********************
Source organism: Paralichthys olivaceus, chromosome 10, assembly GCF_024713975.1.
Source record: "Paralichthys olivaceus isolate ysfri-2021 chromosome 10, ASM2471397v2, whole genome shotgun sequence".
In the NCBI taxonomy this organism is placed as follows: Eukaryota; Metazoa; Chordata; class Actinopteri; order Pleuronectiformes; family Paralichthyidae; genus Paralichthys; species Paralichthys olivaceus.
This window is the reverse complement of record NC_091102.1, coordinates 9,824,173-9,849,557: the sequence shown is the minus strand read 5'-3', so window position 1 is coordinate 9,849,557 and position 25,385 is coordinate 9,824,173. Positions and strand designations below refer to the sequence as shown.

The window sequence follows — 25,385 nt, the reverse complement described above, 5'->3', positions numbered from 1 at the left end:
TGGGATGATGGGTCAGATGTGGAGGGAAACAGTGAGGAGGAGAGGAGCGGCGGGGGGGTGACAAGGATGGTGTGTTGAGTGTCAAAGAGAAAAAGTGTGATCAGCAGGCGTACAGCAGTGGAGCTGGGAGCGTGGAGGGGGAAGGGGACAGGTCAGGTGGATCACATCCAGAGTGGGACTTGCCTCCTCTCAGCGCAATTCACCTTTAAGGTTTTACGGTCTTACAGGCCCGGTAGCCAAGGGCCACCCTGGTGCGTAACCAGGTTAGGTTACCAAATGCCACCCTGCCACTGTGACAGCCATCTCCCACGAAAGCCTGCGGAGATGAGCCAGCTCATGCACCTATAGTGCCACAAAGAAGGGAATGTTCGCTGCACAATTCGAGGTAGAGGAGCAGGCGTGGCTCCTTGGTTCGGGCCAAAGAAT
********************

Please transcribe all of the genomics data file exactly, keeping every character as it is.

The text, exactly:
Source organism: Paralichthys olivaceus, chromosome 10, assembly GCF_024713975.1.
Source record: "Paralichthys olivaceus isolate ysfri-2021 chromosome 10, ASM2471397v2, whole genome shotgun sequence".
In the NCBI taxonomy this organism is placed as follows: Eukaryota; Metazoa; Chordata; class Actinopteri; order Pleuronectiformes; family Paralichthyidae; genus Paralichthys; species Paralichthys olivaceus.
This window is the reverse complement of record NC_091102.1, coordinates 9,824,173-9,849,557: the sequence shown is the minus strand read 5'-3', so window position 1 is coordinate 9,849,557 and position 25,385 is coordinate 9,824,173. Positions and strand designations below refer to the sequence as shown.

The window sequence follows — 25,385 nt, the reverse complement described above, 5'->3', positions numbered from 1 at the left end:
TGGGATGATGGGTCAGATGTGGAGGGAAACAGTGAGGAGGAGAGGAGCGGCGGGGGGGTGACAAGGATGGTGTGTTGAGTGTCAAAGAGAAAAAGTGTGATCAGCAGGCGTACAGCAGTGGAGCTGGGAGCGTGGAGGGGGAAGGGGACAGGTCAGGTGGATCACATCCAGAGTGGGACTTGCCTCCTCTCAGCGCAATTCACCTTTAAGGTTTTACGGTCTTACAGGCCCGGTAGCCAAGGGCCACCCTGGTGCGTAACCAGGTTAGGTTACCAAATGCCACCCTGCCACTGTGACAGCCATCTCCCACGAAAGCCTGCGGAGATGAGCCAGCTCATGCACCTATAGTGCCACAAAGAAGGGAATGTTCGCTGCACAATTCGAGGTAGAGGAGCAGGCGTGGCTCCTTGGTTCGGGCCAAAGAAT